Witton Park Colliery
|Company||Sir William Chaytor|
Part of the Durham Coalfield, coal stocks were known throughout the area to be close to the surface, allowing coal to be extracted through shallow mining methods. From 1756, exploratory bore holes were drilled to find commercial coal seams on the Witton Castle estate of the Stobart family. However, early results showed no commercially viable coal seams.
In 1816 William Chaytor of Croft Hall, Yorkshire purchased the Witton Castle estate for £78,000. He immediately increased the number of trial borings, but it was not until the development of the Jane Pit in 1819 that commercial extraction began. This then brought about the redevelopment of the Mary Ann drift mine as a deep colliery, and the later development of the George Pit, Corving Pit and finally the William Pit.
The commercial development of Witton Park brought about the development of other coal mines in the area, with nearly 100 pits developed within 5 miles (8.0 km) over the following 150 years.
After the closure of the Witton Park Iron Works, the coal mines lost their local market, and were totally reliant on transport via the North Eastern Railway for distribution of their product. Having been worked for nearly 100 years, the accessible reserves were also in steep decline. After the start of World War I and the loss of a large number of skilled miners, George Pit closed in 1917, followed by Jane Pit in April 1925 which directly caused the loss of 255 jobs.
Many left the village for other coal mining and steel making districts, and then in the 1930s to build either the new British Army base at Catterick, or latterly to work at the Royal Ordnance Factory at Aycliffe.
Witton Park Ironworks
After agreeing suitable lease rights, the partnership of Bolckow and Vaughan began the erection of Witton Park Ironworks in 1845, the first ironworks in the Northeast of England. Due to the development of similar ironworks in Shropshire, many of the early workers were Irish and Welsh.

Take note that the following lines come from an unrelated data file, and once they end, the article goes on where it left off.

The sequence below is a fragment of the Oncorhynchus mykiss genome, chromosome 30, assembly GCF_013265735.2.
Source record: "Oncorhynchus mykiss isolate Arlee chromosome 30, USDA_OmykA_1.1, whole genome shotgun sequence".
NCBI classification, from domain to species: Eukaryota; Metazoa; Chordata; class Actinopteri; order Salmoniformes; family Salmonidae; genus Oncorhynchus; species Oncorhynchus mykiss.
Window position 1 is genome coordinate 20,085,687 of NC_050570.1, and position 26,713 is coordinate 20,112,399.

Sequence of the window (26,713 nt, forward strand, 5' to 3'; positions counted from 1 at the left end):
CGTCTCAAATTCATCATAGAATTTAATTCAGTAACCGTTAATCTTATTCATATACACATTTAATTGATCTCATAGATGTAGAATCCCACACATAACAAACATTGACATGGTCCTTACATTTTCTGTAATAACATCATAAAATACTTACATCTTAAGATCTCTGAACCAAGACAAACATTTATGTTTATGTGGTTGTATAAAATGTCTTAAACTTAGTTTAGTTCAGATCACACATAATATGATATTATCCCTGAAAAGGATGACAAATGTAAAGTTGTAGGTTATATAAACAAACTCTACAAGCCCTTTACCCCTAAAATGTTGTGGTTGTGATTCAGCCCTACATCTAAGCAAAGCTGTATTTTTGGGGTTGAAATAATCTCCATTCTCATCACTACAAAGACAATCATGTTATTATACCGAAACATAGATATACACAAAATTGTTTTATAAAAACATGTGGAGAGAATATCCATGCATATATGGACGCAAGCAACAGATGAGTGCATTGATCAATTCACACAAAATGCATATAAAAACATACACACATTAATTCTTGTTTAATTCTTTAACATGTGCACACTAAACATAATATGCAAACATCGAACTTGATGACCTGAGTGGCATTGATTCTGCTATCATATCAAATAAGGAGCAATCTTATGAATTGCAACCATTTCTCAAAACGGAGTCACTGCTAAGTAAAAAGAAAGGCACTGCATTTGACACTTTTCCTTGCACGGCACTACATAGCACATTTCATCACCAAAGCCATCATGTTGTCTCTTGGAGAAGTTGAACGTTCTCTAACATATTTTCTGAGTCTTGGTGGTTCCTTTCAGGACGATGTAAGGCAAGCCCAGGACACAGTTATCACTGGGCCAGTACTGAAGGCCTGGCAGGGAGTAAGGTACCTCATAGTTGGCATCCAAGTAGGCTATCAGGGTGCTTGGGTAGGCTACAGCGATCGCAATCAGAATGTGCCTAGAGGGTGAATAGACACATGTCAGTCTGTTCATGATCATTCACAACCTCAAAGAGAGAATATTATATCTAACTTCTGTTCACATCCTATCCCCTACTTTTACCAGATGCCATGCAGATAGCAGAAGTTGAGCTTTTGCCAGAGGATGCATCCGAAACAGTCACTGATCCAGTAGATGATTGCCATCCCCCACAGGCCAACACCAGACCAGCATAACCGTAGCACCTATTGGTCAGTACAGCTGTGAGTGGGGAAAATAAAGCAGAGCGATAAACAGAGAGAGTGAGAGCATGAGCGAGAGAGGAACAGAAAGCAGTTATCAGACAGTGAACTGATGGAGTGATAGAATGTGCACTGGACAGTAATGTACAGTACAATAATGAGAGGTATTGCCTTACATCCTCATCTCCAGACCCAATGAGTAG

With limestone and coal supplies from Witton Park, ironstone was initially obtained from established supplies within the West Midlands. No.1 Blast furnace was put into blast on St. Valentines Day 1846. The company started building No.5 blast furnace on the 24 May 1870, coming into operation on 17 April 1871. The similarly sized No.6 was opened on Guy Fawkes Day 1873, and both became "blown" at the beginning of 1875. Both of these furnaces were capable of outputting 1,100 tons per week.
With trade in iron falling and being replaced by steel, the owners decided to move into steel production on the coast in Cleveland, thereby avoiding railway transport charges. After being partly closed in 1878, the ironworks was shut down on 19 May 1884. Deconstruction starting almost immediately, and by 1900 the mill, which was 1 mile (1.6 km) in length and .5 miles (0.80 km) wide had been demolished. Today only the shells of No.5 and No.6 blast furnaces survive.
Initial distribution of coal was undertaken by horse and cart, but due to the volumes of coal extracted and cost of distribution, a new method of transport was required. George Stephenson was contracted to build a suitable railway to bring the coal down from the hills, and constructed the Etherley Incline Railway, with iron rails held on stone blocks. Opened in 1825, a stationary beam engine controlled the descent of wagons that ran from the colliery to the River Gaunless. Horses then pulled the wagons to the foot of the Brusselton Incline, which descendend into Shildon. From here, initially the coal was carried by horse, but this was later replaced by the Stockton and Darlington Railway, who ran the coal to Newport on the River Tees. The Etherley Incline closed in 1843, and today it is designated by English Heritage as an ancient monument and as such is protected.
- "Witton Park Colliery - Corving Pit". Durham Mining Museum. Retrieved 21 March 2013.
- "Etherley". Durham County Council. Retrieved 21 March 2013.
- "Witton Park Colliery - Collieries and Pits within 5 miles (8km)". Durham Mining Museum. Retrieved 21 March 2013.
- "History of Witton Park" (PDF). Durham in Time. Retrieved 21 March 2013.
- George T Gray (1903). "Witton Park: Its Past and Present". Daniel Dale. Retrieved 21 March 2013.
- "Witton Park timeline". Daniel Dale. Retrieved 21 March 2013.
- "Etherley Incline". fivenine.co.uk. Retrieved 21 March 2013.